If Omny is not yet available in your local App Store, then get in touch with them and tell them you’re keen to try it. I’d also highly recommend experimenting with the length of your podcasts. Edit a highlights episode regularly, or just segment your content to allow your listeners to fit you in here and there. Give your audience options and see what kind of length they prefer.

by Jackson Rogers

Taking a Byte Out of Time



Sound Byte: Using sound clips  without adding time.

When I first started the SciFi Diner Podcast, I would record my shows through my mixer and into my Zoom H2n Handy Recorder, and then add my intro, outro, sound clips, and promos in post production.  All my sounds were banked in a folder on my desktop. I edited my audio files using Garageband at the time; when I found a spot for a sound clip, I would split the track, move it over, logo100and drag and drop the clip in.  After making sure the levels were correct, I would continue editing. The whole process, if I was organized, took two minutes tops.  I used about ten clips through the show.  You can do the math to see how much time that added to my editing. But Sound Byte changed all that.

What Sound Byte allows me to do is  organize my sound clips into an app that I can play while recording a show.  Black Cat Systems, who produces the app, has a Mac, PC, and iPhone/iPad version of the app. Sorry Android users. Here’s the way it works for me.

I use the Sound Byte app on my iPhone (there is a free and paid version of the app; the paid version is $4.99).  The set up takes a little bit of time, but believe me, using Sound Byte will save you time in the long run . I load my sound clips into the app page designated for my phone in iTunes and then sync it.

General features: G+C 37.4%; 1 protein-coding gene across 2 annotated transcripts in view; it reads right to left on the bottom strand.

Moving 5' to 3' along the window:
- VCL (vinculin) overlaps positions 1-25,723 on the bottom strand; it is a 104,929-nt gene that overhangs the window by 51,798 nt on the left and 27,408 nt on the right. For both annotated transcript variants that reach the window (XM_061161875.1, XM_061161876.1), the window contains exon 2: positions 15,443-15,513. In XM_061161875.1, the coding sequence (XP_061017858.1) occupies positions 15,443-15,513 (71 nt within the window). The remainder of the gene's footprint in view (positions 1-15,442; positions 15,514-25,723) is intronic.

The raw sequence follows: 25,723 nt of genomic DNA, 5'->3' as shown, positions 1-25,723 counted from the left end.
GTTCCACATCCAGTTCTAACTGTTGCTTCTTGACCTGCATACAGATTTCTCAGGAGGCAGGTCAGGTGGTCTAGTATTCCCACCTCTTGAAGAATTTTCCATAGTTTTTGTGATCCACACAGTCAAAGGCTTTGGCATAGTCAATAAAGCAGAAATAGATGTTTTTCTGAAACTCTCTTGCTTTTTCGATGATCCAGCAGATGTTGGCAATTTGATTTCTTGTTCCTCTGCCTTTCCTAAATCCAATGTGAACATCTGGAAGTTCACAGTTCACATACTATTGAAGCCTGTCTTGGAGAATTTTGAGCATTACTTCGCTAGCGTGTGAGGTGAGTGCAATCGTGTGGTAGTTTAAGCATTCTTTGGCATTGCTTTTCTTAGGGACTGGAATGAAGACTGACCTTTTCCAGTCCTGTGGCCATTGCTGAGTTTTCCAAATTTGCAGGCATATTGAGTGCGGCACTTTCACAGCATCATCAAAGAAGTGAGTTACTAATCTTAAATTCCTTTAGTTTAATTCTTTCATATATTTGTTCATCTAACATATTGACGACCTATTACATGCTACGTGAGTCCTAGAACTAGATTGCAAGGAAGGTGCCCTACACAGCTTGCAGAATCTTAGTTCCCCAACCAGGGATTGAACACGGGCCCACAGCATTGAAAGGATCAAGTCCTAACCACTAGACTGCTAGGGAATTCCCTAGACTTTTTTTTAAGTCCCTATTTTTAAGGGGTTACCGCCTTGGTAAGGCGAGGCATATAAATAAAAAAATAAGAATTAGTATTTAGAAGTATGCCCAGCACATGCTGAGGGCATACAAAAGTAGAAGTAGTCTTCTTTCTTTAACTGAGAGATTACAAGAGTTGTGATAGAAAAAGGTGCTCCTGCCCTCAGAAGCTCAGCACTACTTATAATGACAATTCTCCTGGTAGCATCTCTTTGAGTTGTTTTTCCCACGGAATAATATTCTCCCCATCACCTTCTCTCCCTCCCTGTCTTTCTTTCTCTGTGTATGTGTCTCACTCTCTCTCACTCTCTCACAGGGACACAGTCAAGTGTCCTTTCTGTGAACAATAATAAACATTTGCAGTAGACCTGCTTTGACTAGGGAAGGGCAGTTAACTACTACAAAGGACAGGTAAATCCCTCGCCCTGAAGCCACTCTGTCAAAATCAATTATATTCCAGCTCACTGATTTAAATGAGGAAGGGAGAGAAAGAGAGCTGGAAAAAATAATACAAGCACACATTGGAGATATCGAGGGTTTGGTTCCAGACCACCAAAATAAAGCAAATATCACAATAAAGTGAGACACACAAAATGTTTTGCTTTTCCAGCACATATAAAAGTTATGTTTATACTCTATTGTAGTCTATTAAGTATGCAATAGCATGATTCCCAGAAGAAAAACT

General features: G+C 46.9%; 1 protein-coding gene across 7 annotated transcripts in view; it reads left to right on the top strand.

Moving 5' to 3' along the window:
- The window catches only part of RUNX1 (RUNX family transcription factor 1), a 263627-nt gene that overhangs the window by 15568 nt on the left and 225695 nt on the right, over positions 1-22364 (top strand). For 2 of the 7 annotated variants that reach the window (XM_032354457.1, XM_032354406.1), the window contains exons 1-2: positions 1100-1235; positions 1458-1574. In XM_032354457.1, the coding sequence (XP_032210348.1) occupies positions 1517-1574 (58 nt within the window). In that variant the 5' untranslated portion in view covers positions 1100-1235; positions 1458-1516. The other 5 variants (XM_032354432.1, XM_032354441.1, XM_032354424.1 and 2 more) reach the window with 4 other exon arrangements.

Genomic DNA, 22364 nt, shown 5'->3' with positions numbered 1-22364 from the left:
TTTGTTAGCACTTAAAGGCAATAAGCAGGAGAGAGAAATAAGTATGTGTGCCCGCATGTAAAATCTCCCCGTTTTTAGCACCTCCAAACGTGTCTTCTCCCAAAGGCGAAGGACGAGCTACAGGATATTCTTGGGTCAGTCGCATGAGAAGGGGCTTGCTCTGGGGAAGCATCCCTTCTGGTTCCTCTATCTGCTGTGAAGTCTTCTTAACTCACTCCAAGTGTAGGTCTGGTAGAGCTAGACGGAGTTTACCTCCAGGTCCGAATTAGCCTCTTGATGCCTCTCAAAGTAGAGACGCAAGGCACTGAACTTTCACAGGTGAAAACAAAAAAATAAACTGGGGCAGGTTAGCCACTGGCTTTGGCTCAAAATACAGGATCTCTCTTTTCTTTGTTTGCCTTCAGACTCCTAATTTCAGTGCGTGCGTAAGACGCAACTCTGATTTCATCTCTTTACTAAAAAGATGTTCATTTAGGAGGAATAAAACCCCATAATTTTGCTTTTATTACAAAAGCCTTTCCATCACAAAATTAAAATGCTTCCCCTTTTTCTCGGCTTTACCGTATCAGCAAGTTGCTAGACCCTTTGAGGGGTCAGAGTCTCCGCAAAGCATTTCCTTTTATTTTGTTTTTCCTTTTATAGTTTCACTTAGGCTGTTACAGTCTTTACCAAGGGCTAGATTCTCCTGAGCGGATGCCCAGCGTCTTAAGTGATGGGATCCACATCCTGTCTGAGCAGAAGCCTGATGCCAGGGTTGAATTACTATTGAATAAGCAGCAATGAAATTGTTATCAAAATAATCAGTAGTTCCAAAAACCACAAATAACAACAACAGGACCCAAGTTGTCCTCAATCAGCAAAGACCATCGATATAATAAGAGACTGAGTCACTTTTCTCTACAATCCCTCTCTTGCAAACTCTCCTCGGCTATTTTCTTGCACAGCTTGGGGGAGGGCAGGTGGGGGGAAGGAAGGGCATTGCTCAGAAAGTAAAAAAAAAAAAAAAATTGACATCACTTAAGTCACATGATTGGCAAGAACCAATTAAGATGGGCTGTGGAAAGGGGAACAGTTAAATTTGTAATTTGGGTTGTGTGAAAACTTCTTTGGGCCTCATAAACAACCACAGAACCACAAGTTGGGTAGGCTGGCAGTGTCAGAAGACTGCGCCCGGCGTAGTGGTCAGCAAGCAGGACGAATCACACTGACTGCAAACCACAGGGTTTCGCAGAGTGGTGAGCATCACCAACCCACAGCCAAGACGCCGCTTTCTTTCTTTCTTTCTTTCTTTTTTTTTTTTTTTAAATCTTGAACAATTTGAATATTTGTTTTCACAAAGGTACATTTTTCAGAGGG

Screen Shot 2014-04-07 at 9.13.51 PM

When I open up Sound Byte on my iPhone for the first time, I am greeted with this screen.

IMG_6882

This screen is called a rack (a location that holds all your audio clips); the individual boxes are called carts (a box to carry your sound clip). To get my clips to appear, I press one of the gray boxes for a few seconds.  This brings up a screen that looks like this.

IMG_6883

Next, I click on the words “Sound File” to bring up my bank of sound clips.

IMG_6884

After I select the clip I want to use, it takes me back to cart options. I can now test the clip, adjust its loudness, change to color of the cart, and much much more. Coloring coding is pretty awesome. I can make the clips I use all the time one color, promos another, and listener feedback still another.  Once I am finished tinkering, I click the back button and my clip is ready.

IMG_6885

Then, all I need to do is connect my iPhone to my Zoom R16 Multitrack SD Recorder Controller and Interface
via a ⅛ inch jack to XLR chord and I am ready to record.  It seriously couldn’t be easier.

As I said before, it takes a little bit of time to load the rack initially, but after that, this program seriously knocks at least 20 minutes off my post production time. That is another 20 minutes I can be connecting to my listeners or writing blog posts.

If you are already using Sound Byte, let me know how it has helped you in your podcasting. If not, I encourage you to check it out. Streamlining your podcast couldn’t be easier.  It you want to hear another podcaster’s perspective on Sound Byte, you can listen to my interview with Ben DeBono from the SciFi Christian Podcast. If you want to find out other ways to streamline your podcast workflow, check out my post on Auphonic last week.